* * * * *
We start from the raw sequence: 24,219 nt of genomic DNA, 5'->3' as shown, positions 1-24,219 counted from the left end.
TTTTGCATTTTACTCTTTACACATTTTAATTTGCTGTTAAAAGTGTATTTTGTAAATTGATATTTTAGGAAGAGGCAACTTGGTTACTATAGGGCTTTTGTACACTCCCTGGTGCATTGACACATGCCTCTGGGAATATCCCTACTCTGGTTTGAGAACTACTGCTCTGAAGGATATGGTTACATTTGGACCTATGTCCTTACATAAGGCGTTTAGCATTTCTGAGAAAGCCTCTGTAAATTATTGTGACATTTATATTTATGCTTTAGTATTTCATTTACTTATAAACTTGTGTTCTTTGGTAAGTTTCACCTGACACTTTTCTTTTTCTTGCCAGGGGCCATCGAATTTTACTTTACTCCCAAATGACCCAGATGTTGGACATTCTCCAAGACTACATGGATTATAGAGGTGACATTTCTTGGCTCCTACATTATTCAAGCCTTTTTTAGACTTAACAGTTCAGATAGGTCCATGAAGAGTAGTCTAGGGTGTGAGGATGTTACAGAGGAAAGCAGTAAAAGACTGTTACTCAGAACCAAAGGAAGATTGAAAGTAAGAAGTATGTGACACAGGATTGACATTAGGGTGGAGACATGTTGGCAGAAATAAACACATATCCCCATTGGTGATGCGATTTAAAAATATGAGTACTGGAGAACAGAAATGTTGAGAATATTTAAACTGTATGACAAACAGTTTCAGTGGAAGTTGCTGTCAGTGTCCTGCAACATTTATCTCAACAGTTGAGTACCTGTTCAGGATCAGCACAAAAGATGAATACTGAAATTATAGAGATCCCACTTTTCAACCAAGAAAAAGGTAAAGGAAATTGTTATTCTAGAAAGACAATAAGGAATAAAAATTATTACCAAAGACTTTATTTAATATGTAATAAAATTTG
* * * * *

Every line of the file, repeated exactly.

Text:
We start from the raw sequence: 24,219 nt of genomic DNA, 5'->3' as shown, positions 1-24,219 counted from the left end.
TTTTGCATTTTACTCTTTACACATTTTAATTTGCTGTTAAAAGTGTATTTTGTAAATTGATATTTTAGGAAGAGGCAACTTGGTTACTATAGGGCTTTTGTACACTCCCTGGTGCATTGACACATGCCTCTGGGAATATCCCTACTCTGGTTTGAGAACTACTGCTCTGAAGGATATGGTTACATTTGGACCTATGTCCTTACATAAGGCGTTTAGCATTTCTGAGAAAGCCTCTGTAAATTATTGTGACATTTATATTTATGCTTTAGTATTTCATTTACTTATAAACTTGTGTTCTTTGGTAAGTTTCACCTGACACTTTTCTTTTTCTTGCCAGGGGCCATCGAATTTTACTTTACTCCCAAATGACCCAGATGTTGGACATTCTCCAAGACTACATGGATTATAGAGGTGACATTTCTTGGCTCCTACATTATTCAAGCCTTTTTTAGACTTAACAGTTCAGATAGGTCCATGAAGAGTAGTCTAGGGTGTGAGGATGTTACAGAGGAAAGCAGTAAAAGACTGTTACTCAGAACCAAAGGAAGATTGAAAGTAAGAAGTATGTGACACAGGATTGACATTAGGGTGGAGACATGTTGGCAGAAATAAACACATATCCCCATTGGTGATGCGATTTAAAAATATGAGTACTGGAGAACAGAAATGTTGAGAATATTTAAACTGTATGACAAACAGTTTCAGTGGAAGTTGCTGTCAGTGTCCTGCAACATTTATCTCAACAGTTGAGTACCTGTTCAGGATCAGCACAAAAGATGAATACTGAAATTATAGAGATCCCACTTTTCAACCAAGAAAAAGGTAAAGGAAATTGTTATTCTAGAAAGACAATAAGGAATAAAAATTATTACCAAAGACTTTATTTAATATGTAATAAAATTTG